Wallace Grant: A Positive Change in School Leadership
This article is the first of a series of reports on how support from the Wallace Foundation is making a difference at Des Moines Public Schools. In June 2014, DMPS was awarded a substantial grant by the Wallace Foundation to improve teaching and learning by improving the work of principals and their supervisors. DMPS is one of six urban school districts from across the country selected to participate in the initiative.
The Office of Schools (OOS) was created by Des Moines Public Schools in the summer of 2013 with the primary objective of providing an enhanced level of leadership and supervision to school principals that would flow into classrooms like blood does from the heart out to the hands.
A year later DMPS was one of six districts nationwide to receive $3 million, four-year grants from the Wallace Foundation expressly aimed at enabling principal supervisors to spend more time in the field and train stronger candidates for the position of building principal. Wallace’s Principal Pipeline Initiative was launched in 2011.
What has been the impact of this hard one-two punch after years of jab, jab, jabbing away at the tough opponents faced by school principals and the managers in their corners?
In 2014-2015, the OOS was comprised of one Chief Officer, two Executive Directors (Principal Supervisor Supervisors), and five Directors (Principal Supervisors), an increase of one principal supervisor from the initial year. For the 2015-2016 school year a sixth principal supervisor was added. The ratio of supervisors to principals that was 19:1 when OOS was created is now 10:1. DMPS is now configured at what’s considered the best practice ratio for the duration of the Wallace Grant.
Already the amount of time principal supervisors spend in the field has been boosted to 60%. The objective is 70%.
In addition to providing intensified supervision for principals DMPS seeks to capitalize on the Wallace Grant by developing a districtwide pipeline of its own filled with candidates pre-groomed for success when opportunities arise to step into leadership roles. Indeed, one of the strings attached to the grant’s Principal Supervisor Initiative is that the district must develop stronger candidates for the position.
On January 11th eight hand-picked trainees began an intensive 12-week training course led by Chief of Schools Matt Smith, Executive Director of Secondary Schools Tim Schott and Executive Director of Elementary Schools Susie Tallman. It is one prime example of the district’s new “Grow Our Own” philosophy in action.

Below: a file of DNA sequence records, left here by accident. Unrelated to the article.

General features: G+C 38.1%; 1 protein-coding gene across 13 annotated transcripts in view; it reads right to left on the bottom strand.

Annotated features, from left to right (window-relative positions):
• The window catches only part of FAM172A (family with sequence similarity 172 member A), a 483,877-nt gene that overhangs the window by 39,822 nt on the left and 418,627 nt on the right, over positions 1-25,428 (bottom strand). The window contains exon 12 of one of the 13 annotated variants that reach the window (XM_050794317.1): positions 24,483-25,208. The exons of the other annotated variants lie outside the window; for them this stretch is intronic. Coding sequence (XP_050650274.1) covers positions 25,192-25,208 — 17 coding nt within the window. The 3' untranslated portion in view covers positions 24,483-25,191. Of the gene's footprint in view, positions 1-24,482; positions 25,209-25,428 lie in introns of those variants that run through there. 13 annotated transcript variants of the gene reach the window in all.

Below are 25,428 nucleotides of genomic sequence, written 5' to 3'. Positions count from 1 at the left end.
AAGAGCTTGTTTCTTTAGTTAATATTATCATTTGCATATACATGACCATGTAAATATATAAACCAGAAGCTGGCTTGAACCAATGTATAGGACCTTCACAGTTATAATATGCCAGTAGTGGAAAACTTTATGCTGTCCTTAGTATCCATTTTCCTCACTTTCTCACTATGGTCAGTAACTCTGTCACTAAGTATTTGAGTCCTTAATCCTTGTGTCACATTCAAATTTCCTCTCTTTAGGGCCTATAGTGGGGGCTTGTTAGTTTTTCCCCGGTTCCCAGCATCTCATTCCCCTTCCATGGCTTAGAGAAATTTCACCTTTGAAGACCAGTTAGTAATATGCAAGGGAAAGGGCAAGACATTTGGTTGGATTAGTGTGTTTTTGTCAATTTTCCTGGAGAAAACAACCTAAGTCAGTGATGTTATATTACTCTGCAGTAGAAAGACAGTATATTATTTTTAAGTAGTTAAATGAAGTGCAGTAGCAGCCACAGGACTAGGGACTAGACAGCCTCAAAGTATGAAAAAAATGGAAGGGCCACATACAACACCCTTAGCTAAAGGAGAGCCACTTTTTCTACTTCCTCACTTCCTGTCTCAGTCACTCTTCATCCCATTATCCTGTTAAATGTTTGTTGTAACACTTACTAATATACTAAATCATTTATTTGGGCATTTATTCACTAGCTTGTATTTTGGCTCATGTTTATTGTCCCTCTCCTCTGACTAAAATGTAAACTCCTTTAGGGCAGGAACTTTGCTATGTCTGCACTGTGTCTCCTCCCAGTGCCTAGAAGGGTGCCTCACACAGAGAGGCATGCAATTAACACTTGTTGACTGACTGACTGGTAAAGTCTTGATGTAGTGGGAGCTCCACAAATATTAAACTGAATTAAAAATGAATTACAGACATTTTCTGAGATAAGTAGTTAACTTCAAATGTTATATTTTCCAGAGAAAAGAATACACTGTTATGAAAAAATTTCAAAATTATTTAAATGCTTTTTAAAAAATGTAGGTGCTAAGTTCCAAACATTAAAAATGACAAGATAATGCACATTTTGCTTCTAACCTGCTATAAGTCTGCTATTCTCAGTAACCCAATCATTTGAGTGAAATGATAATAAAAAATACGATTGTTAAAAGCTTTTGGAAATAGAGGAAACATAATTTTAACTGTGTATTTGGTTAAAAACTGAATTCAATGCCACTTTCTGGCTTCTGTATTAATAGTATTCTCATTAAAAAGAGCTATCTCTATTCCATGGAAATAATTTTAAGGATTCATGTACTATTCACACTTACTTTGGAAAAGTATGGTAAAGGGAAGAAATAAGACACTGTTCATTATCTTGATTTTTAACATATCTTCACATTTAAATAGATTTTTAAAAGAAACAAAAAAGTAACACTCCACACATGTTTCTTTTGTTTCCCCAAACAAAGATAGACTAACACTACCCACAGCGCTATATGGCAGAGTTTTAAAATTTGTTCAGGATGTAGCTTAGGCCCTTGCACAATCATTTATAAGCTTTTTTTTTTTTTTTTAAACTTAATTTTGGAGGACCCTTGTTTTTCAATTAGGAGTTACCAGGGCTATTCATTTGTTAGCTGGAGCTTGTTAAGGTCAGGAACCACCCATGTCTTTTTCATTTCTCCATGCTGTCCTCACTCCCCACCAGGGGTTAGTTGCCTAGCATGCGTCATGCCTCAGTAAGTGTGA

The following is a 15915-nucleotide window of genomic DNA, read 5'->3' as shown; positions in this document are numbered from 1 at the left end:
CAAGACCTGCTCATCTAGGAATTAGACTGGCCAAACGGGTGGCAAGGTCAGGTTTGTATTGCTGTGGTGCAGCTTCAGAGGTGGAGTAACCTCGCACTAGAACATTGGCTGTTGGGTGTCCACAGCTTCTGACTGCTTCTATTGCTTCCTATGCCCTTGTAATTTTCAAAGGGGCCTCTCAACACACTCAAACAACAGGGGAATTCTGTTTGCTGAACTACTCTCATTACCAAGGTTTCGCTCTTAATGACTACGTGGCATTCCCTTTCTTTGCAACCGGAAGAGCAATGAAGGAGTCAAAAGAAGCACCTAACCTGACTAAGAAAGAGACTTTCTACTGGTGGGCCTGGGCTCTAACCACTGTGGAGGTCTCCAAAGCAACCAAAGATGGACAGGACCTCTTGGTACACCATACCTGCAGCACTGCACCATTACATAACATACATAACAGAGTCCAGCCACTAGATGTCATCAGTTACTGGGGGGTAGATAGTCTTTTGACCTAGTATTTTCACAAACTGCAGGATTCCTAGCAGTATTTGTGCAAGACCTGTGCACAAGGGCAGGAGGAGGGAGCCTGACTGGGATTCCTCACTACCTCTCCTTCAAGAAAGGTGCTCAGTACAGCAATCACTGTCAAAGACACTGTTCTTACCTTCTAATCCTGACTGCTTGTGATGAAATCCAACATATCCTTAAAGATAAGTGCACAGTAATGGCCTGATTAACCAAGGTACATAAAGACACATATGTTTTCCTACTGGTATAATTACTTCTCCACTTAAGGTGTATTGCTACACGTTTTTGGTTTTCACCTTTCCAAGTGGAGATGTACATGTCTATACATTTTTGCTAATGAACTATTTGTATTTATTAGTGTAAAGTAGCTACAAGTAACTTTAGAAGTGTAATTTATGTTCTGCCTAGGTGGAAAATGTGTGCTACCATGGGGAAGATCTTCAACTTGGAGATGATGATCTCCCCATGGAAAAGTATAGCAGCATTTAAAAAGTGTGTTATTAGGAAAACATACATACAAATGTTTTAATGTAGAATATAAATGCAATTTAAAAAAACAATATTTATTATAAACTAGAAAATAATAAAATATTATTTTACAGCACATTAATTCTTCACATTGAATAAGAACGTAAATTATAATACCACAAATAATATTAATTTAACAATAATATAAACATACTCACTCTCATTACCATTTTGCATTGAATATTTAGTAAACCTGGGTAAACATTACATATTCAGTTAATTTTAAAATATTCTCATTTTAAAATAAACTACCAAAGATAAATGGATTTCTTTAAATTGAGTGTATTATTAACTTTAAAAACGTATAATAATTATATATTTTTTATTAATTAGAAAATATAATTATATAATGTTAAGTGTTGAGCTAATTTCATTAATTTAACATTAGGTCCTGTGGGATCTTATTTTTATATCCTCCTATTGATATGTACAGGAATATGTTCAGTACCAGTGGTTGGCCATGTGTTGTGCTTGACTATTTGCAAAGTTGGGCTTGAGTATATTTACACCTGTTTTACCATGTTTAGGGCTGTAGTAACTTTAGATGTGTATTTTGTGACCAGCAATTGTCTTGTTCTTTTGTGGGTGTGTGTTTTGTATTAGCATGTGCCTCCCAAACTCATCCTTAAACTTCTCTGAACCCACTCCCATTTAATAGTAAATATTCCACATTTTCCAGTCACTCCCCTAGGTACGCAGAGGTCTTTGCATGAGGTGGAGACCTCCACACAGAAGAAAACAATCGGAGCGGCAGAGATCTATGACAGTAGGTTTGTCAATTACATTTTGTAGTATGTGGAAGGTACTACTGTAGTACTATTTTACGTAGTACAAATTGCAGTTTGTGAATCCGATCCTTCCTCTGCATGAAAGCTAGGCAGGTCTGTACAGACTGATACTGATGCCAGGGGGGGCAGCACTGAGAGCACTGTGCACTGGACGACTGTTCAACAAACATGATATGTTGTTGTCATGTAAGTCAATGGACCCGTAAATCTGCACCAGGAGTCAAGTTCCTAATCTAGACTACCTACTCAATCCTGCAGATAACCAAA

Directors and Executive Directors from the OOS recommended candidates and the following eight accepted invitations to the new Aspiring Principals Program (APP):
- Karen Catron – Cattell Elementary – Released Dean
- Bradley Paul – King Elementary – Released Dean
- Emily Behrens – South Union Elementary – Released Dean
- Joshua Griffith – Callanan Middle School – Vice Principal
- Joseph Green – Hoyt Middle School – School Improvement Leader
- Elizabeth Ahrens – East High School – Vice Principal
- Edward JR Mcculley – North High School – Vice Principal
- Kisha Barnes – Curriculum – World Language & IB Curriculum Coordinator
Besides the common training the group will receive it is hoped that they will form a professional learning community or PLC that will endure beyond their shared training period and become an ongoing network for mutual support and collaboration.
They meet every Monday after school for several hours in the district’s central offices.
Corey Harris’s hiring for the 2013-14 school year as the district’s Director of Middle Schools coincided with the establishment of the Office of Schools. He took a newly created position that was already aligned with the best practices principal supervisory ratio by virtue of the fact that DMPS has 10 middle schools. So there was a baseline in place even before the Wallace Grant was awarded.